In this proposal we request continuation of support for the Methods in Computational Neuroscience Course offered annually at the Marine Biological Laboratory since 1988. The goal of this course is to train 24 advanced students and post-doctoral fellows per year in the fundamental issues in computational neuroscience, providing them with analytical tools to assist in their studies. The course has several unique features, which would be hard if not impossible to duplicate in a university setting. First, it continues to attract and educate students from a broad range of established disciplines that impact on neuroscience, including biology, cognitive science, computer science, mathematics, physics and engineering. Secondly, as a means to providing a coherent and relatively complete perspective on the growing field of computational neuroscience, students are exposed to a large visiting faculty, drawn from leaders in the field, as well as receiving instruction and guidance from the course directors, resident faculty and course assistants. It is unlikely that such a combination of faculty could be convened for a similar course in a university setting. Finally, the course provides students with access to state-of-art computational techniques and computer hardware essential in the simulation of neural systems from a detailed cellular through more abstract systems level. The course is an intensive 4-week lecture/laboratory series. Each of the first three weeks is organized around a theme, both conceptually and in terms of the mathematical tools developed. Week 1 addresses neural coding. In Week 2, we examine how computation emerges from the dynamical properties of single neurons and networks. Week 3 focuses on learning and uses methods from learning theory, estimation and control theory. Most of the final week is devoted to individual projects.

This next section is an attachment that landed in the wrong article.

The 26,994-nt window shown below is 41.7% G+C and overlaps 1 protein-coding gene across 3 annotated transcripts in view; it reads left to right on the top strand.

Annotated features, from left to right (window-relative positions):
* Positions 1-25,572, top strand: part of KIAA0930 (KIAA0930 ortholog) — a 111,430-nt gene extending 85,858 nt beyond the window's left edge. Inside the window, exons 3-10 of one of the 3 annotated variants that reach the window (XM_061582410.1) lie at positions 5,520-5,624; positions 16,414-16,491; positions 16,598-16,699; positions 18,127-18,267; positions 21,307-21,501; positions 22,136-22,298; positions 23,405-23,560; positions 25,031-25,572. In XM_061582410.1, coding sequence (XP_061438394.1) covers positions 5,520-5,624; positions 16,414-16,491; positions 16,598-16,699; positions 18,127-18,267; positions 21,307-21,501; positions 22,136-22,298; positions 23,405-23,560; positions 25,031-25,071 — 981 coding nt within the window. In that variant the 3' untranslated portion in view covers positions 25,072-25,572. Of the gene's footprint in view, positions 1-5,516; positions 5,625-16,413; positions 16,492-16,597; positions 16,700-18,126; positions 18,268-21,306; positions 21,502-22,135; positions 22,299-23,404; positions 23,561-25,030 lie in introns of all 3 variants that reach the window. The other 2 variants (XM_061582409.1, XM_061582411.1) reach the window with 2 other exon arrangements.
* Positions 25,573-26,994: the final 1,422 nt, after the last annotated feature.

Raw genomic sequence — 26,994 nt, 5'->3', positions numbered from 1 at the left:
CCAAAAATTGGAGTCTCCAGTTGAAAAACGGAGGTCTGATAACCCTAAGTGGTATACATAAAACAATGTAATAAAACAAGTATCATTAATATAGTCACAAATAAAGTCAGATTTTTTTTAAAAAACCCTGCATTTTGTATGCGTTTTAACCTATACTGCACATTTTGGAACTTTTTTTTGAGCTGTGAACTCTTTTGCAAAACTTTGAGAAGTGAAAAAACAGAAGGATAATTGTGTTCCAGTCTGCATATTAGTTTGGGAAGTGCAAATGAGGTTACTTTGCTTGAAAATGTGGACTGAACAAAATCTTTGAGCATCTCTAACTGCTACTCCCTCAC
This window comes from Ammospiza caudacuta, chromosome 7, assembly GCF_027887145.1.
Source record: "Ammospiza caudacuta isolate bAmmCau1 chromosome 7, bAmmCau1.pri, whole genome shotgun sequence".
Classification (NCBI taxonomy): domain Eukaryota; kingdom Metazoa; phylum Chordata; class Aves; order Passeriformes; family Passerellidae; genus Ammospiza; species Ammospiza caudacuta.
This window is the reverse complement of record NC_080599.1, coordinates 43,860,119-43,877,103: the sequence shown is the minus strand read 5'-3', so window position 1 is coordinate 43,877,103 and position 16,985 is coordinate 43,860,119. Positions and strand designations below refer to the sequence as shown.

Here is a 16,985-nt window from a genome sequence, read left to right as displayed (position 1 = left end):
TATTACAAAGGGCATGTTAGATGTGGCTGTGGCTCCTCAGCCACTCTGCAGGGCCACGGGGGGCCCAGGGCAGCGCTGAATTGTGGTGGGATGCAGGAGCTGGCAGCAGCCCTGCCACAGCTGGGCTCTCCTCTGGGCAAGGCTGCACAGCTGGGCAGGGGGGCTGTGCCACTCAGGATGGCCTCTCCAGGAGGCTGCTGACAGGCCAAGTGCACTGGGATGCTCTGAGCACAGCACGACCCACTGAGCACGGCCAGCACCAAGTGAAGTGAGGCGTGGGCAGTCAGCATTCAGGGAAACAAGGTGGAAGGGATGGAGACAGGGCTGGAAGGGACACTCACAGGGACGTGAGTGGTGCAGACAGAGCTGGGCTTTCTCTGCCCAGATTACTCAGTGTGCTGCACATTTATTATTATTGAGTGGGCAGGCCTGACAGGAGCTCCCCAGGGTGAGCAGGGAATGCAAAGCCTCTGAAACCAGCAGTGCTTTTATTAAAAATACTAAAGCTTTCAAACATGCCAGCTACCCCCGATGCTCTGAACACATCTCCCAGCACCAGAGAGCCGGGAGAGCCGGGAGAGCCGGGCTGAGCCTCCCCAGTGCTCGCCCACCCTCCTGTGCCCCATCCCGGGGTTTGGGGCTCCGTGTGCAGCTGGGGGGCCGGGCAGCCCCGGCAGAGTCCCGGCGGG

We aim to show students how combined experimental and theoretical approaches can lead to breakthroughs and make them familiar with the analytic methods and computational tools that they will need for success.
Diseases of the nervous system can be devastating. Understanding the fundamental basis for these diseases can eventually lead to cures. Computational approaches in neuroscience are beginning to shed light on the basis of neuropsychiatric and neurological diseases exhibiting periodicity or cyclicity which include Bipolar Disorder, Schizophrenia, Seasonal Affective Disorder, Klein-Levin Syndrome, Sleep Disorders, Binging, Epilepsy, Multiple Sclerosis, Jet-Lag and Headache. The course on Methods in Computational Neuroscience presented in this proposal is an intensive program, taught by leaders in the field, dedicated to training investigators in this area. This program, now entering its 22nd year, has already produced many skilled investigators who are making significant contributions in their studies on diseases of the nervous system.
The aim of the current proposal is to continue training such investigators for the future,
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